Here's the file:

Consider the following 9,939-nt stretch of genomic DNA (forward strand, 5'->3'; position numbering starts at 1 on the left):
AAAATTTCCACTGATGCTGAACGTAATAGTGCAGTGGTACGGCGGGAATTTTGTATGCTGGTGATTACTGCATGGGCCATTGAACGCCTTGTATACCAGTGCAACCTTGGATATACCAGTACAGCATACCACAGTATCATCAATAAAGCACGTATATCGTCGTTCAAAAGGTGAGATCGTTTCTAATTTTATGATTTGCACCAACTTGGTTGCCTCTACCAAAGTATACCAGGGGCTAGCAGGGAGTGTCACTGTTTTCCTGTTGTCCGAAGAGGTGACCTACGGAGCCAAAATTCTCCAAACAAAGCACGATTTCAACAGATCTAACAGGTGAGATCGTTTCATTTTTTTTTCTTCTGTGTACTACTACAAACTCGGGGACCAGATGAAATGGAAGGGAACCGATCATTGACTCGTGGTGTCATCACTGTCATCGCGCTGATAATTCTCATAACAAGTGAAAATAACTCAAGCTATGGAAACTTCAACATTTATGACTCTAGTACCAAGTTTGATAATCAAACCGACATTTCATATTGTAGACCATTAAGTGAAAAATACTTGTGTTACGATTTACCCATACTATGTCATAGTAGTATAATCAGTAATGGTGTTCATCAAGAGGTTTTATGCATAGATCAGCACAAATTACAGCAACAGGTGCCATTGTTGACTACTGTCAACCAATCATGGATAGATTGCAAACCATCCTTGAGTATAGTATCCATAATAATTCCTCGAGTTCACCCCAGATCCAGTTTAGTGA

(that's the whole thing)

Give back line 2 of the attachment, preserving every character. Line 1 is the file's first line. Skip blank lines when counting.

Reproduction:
AAAATTTCCACTGATGCTGAACGTAATAGTGCAGTGGTACGGCGGGAATTTTGTATGCTGGTGATTACTGCATGGGCCATTGAACGCCTTGTATACCAGTGCAACCTTGGATATACCAGTACAGCATACCACAGTATCATCAATAAAGCACGTATATCGTCGTTCAAAAGGTGAGATCGTTTCTAATTTTATGATTTGCACCAACTTGGTTGCCTCTACCAAAGTATACCAGGGGCTAGCAGGGAGTGTCACTGTTTTCCTGTTGTCCGAAGAGGTGACCTACGGAGCCAAAATTCTCCAAACAAAGCACGATTTCAACAGATCTAACAGGTGAGATCGTTTCATTTTTTTTTCTTCTGTGTACTACTACAAACTCGGGGACCAGATGAAATGGAAGGGAACCGATCATTGACTCGTGGTGTCATCACTGTCATCGCGCTGATAATTCTCATAACAAGTGAAAATAACTCAAGCTATGGAAACTTCAACATTTATGACTCTAGTACCAAGTTTGATAATCAAACCGACATTTCATATTGTAGACCATTAAGTGAAAAATACTTGTGTTACGATTTACCCATACTATGTCATAGTAGTATAATCAGTAATGGTGTTCATCAAGAGGTTTTATGCATAGATCAGCACAAATTACAGCAACAGGTGCCATTGTTGACTACTGTCAACCAATCATGGATAGATTGCAAACCATCCTTGAGTATAGTATCCATAATAATTCCTCGAGTTCACCCCAGATCCAGTTTAGTGA